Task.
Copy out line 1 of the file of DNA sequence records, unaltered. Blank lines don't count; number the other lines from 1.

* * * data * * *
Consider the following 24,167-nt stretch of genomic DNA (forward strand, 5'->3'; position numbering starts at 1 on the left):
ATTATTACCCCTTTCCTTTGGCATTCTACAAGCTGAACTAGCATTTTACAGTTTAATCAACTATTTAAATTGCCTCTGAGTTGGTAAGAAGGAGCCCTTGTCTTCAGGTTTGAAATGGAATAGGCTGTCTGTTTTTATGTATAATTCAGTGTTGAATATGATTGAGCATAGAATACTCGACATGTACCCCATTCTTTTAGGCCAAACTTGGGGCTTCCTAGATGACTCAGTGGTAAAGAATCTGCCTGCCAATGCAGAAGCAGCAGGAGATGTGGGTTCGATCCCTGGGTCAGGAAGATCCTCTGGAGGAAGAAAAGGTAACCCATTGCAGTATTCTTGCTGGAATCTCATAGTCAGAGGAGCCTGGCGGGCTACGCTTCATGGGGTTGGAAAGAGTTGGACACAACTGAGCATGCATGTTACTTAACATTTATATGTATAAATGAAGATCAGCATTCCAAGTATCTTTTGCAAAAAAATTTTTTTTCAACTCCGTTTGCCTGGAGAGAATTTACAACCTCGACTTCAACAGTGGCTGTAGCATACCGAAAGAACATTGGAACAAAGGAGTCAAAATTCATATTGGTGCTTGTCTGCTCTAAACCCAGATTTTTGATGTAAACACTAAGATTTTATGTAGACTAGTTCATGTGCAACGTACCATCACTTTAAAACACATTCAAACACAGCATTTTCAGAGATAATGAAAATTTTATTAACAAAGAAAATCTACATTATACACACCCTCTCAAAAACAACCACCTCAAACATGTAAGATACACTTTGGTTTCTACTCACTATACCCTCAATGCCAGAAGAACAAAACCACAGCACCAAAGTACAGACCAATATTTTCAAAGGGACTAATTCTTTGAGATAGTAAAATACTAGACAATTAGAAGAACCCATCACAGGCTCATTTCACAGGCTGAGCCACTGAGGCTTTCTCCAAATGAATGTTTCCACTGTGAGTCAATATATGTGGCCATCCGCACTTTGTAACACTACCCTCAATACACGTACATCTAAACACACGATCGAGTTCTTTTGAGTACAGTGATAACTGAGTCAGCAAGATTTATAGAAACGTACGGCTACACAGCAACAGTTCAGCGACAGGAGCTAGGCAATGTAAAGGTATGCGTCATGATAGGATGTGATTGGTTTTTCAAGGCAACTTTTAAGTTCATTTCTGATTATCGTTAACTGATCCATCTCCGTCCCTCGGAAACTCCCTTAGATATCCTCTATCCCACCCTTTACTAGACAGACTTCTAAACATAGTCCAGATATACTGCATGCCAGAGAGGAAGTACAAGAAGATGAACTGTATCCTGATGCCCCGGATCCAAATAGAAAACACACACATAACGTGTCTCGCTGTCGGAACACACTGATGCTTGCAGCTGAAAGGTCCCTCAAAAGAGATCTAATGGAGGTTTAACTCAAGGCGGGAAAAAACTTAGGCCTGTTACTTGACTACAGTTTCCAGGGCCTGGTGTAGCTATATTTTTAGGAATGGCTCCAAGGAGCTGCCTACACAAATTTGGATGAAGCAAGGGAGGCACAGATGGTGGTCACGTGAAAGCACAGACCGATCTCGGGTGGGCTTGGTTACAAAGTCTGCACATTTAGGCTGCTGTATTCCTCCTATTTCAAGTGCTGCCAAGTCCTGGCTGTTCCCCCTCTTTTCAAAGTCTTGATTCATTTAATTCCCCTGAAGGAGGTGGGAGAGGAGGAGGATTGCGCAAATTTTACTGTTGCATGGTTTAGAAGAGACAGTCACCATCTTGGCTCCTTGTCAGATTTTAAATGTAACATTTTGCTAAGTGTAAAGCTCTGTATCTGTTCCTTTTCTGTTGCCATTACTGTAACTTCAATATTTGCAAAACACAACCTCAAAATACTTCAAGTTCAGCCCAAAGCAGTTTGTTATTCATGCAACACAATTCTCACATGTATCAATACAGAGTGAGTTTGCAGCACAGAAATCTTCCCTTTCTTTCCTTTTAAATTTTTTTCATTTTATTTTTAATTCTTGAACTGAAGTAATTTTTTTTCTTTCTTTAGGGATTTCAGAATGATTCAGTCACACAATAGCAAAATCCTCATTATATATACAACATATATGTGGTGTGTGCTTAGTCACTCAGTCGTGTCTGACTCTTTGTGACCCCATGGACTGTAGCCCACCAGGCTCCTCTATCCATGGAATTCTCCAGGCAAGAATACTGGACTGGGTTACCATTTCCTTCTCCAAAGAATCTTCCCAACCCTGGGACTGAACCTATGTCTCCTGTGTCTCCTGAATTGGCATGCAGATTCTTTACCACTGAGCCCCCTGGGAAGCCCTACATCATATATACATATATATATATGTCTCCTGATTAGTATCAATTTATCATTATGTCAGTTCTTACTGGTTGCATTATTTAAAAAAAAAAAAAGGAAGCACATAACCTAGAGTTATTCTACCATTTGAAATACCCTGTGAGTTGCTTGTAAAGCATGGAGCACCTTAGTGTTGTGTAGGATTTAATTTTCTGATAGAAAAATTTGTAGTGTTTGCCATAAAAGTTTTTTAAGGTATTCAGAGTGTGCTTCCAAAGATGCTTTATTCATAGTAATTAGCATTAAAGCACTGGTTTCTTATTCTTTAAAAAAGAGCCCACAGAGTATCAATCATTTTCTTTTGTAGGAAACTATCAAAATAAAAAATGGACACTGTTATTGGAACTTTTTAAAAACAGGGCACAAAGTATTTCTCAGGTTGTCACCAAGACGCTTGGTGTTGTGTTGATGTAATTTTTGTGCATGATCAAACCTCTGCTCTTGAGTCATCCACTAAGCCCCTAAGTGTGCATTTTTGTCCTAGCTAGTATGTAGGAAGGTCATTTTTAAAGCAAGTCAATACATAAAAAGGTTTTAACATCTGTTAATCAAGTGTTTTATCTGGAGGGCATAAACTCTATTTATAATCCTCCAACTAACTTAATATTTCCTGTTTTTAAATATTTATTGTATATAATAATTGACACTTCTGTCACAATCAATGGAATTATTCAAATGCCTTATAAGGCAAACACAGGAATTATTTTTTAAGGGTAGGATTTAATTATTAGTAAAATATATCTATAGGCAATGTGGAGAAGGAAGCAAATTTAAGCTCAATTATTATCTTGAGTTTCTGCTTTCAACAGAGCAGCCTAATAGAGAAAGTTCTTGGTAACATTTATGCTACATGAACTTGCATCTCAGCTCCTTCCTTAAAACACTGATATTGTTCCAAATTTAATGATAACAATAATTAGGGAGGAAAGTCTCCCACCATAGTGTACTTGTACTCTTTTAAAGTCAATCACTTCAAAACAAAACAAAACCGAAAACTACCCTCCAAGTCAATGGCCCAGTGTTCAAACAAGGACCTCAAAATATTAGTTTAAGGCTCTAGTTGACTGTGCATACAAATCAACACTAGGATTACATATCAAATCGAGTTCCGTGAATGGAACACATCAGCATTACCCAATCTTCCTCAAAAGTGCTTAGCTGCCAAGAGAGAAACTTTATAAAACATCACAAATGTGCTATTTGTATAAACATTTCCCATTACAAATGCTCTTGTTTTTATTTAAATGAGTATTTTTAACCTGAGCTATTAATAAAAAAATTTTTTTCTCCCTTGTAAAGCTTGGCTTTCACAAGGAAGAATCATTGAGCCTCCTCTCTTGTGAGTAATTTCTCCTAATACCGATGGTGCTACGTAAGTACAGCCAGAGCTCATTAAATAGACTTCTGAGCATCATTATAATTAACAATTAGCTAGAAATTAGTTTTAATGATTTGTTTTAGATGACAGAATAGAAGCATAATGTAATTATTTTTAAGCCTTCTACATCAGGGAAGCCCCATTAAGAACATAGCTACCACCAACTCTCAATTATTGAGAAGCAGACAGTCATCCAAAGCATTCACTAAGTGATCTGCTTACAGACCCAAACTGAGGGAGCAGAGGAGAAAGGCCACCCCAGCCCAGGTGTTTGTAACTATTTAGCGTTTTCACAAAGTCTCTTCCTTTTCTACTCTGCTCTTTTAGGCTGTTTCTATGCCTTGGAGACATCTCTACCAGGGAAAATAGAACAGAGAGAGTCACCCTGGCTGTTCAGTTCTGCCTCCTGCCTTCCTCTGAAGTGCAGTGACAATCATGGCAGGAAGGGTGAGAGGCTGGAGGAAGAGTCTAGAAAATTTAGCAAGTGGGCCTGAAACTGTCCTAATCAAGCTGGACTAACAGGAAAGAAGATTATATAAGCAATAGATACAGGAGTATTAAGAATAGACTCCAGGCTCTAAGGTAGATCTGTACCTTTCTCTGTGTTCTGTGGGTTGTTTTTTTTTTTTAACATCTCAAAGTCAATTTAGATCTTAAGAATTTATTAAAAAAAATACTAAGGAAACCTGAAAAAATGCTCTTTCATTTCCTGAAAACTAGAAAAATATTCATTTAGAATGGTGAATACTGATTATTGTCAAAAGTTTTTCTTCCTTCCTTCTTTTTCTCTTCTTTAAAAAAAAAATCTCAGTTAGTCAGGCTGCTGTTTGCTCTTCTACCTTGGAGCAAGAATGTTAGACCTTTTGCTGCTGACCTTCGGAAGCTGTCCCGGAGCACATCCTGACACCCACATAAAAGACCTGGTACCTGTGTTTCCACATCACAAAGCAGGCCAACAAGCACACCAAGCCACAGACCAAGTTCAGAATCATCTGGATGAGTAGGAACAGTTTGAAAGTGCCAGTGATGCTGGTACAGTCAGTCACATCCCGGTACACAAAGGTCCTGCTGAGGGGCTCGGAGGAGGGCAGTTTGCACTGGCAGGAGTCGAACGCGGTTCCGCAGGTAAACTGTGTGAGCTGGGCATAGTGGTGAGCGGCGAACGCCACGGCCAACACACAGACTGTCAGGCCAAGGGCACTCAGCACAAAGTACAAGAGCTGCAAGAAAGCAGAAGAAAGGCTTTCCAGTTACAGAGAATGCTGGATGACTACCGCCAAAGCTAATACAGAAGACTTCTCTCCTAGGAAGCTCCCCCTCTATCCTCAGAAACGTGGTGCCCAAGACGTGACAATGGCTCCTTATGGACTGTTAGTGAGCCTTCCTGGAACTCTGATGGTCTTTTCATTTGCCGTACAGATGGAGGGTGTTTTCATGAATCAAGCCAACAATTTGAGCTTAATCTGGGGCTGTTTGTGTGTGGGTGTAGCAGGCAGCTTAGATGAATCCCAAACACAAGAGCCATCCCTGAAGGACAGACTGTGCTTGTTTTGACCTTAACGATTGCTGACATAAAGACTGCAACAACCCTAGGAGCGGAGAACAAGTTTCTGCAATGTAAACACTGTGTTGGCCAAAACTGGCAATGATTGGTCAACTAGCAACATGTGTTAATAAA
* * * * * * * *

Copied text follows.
Consider the following 24,167-nt stretch of genomic DNA (forward strand, 5'->3'; position numbering starts at 1 on the left):